Ash-throated Flycatchers

Today Ann and I decided to take a drive through Spring Creek Park.  We hadn’t been out there in over a week.  But, alas, it will have to wait again.  Right after we drove into the park, my dashboard beeped.  I had an alert saying that I had a tire going down.  I got my tire gauge out of the glove box, checked, and sure enough the the right-front tire was leaking.

We turned around and headed home.  I then took off to find a place that would make a quick repair, then decided that since the car was due for an oil change, I would have the establishment take care of that plus the tire repair.  Unfortunately, it amounted to about an hour and a half wait.

As-throated Flycatcher

So after getting back to the house, going birding didn’t seem like such a good idea anymore as it was getting late.  So that brings me to here.  I decided to write a post.  Not having a birding report for you from Spring Creek Park, I tossed a dart at the computer and decided to show you images of the Ash-throated Flycatcher (Myiarchus cinerascens).  That is one species that I don’t remember writing about before.  This first (above) photo happens to be one of my peronal favorites.  I like how the wide aperture blurred the colorful background to give a great bokeh.

The next photo, below, was taken during a bird-banding session at the Hummer House in Christoval, Texas on March 28, 2008.  I am not 100% sure it is an Ash-throated as I am not familiar with the yellowish feathers under the wings behind the head.  Maybe one of the banders or another local bird expert will comment to this post, and confirm this for me.  Is it possibly a Brown-crested Flycatcher?

Ash-throated Flycatcher

The Ash-throated Flycatcher, along with the Scissor-tailed and the Vermilion, make up some of the most popular flycatches of the Concho Valley.  I have shown you many images of those species on other occasions.

As-throated Flycatcher

Ash-throated Flycatcher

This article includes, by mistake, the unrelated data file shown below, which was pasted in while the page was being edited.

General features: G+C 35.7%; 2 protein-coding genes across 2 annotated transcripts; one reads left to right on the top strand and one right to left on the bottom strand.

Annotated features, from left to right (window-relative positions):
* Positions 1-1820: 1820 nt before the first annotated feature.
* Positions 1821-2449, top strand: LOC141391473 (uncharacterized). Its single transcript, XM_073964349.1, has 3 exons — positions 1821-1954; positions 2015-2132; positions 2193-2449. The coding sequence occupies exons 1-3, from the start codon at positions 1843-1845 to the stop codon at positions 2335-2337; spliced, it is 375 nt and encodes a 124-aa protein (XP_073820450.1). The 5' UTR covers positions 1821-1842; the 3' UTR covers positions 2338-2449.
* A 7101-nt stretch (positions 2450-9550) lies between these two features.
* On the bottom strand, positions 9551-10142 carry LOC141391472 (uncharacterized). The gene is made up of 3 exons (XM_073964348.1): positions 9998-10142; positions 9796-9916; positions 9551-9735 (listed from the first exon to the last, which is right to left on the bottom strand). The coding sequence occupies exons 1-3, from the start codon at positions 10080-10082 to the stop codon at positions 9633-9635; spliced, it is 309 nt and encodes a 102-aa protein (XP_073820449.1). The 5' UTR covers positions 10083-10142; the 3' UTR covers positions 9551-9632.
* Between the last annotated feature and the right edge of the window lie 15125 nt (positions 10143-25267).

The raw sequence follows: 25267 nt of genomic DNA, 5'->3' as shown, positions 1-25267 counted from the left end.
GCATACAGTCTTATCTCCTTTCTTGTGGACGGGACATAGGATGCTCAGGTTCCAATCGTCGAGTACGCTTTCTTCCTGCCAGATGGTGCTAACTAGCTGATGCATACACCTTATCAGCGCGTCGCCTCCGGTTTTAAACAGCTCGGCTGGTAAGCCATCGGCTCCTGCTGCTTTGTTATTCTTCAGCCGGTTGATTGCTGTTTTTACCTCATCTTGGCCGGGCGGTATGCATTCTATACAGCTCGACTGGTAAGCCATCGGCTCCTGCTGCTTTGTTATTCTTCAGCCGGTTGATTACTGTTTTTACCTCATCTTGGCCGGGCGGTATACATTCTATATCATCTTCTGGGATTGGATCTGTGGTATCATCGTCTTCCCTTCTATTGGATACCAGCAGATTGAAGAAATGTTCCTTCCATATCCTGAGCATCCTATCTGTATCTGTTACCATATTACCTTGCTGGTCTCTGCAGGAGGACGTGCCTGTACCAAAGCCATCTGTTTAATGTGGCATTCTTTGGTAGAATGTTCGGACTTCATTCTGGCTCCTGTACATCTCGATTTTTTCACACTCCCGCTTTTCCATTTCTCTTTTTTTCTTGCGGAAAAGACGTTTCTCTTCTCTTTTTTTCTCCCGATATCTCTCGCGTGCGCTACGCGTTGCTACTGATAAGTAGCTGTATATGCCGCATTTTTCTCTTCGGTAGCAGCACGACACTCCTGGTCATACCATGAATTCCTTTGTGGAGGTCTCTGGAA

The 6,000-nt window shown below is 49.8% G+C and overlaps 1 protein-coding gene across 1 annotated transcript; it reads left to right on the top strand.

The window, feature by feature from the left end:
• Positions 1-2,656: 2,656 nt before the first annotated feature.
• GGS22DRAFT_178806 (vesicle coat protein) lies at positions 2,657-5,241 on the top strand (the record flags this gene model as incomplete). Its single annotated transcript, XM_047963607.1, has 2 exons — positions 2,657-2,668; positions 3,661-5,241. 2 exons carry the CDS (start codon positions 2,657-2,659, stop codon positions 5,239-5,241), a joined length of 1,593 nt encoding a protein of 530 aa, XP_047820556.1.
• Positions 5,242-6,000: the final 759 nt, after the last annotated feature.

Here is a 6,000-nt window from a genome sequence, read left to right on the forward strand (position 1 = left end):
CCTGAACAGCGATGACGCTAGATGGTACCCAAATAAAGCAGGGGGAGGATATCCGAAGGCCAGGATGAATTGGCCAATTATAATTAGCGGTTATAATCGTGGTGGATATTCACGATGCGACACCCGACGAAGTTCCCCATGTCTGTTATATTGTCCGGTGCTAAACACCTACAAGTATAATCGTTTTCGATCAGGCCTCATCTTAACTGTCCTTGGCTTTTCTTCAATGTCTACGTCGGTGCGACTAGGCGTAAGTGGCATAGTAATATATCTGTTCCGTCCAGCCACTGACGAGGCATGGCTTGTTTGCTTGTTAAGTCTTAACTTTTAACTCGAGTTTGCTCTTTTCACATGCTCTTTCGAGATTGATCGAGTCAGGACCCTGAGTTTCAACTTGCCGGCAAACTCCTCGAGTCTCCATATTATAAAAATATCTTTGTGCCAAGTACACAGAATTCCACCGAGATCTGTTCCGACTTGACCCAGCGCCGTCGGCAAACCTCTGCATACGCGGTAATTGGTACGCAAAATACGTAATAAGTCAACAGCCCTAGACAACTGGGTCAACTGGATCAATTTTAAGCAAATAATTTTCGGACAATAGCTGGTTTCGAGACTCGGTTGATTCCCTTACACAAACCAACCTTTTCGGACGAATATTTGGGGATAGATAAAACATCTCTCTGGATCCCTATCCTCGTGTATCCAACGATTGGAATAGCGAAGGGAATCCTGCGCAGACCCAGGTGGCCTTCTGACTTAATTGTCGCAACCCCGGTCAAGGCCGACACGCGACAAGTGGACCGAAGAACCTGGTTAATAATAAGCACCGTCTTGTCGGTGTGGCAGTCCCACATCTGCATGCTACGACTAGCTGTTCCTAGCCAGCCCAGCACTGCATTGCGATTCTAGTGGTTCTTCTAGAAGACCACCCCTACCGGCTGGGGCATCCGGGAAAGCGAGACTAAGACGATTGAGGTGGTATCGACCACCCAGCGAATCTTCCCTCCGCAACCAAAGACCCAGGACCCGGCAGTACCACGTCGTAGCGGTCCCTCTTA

The Ash-throated of the species can be confused with the Brown-crested and Dusky-capped Flycatchers.  I hope I have the above photos IDed correctly and if not, maybe someone of more expertise will correctly.

Click on any of the images to see an enlargement.  Also feel free to click my Flickr Logo at the right of this page, and have a look at some more of my photographs.  Also when you are in San Angelo, check out my long-running gallery exhibit showing in the lobby of the Crockett National Bank, on Bryant Thruway.

The Vivacious Vermilion Flycatcher

The Vermilion Flycatcher, ( Pyrocephalus rubinus) is one of my favorites of the species.  It is such a vivid red.  It also is a difficult bird to photograph, because it is very flighty and very tiny.  For those reason, I feel very lucky to have gotten up close and personal on a recent visit to Middle Concho Park.  It also helped to have my big lens and a Puffin’ Pad window support, as I wouldn’t have had time to set up my tripod.

Vermilion Flycatcher

  • Canon EOS 7D
  • Canon 500mm IS lens with 1.4 tele-converter
  • 1/2000 sec. @ f6.3 – minus 1/3 EV adjustment
  • Lens focal distance  – 700m
  • ISO 500
  • Metering – partial
  • Shutter priority

Click on the image if you would like to see an enlarged photo.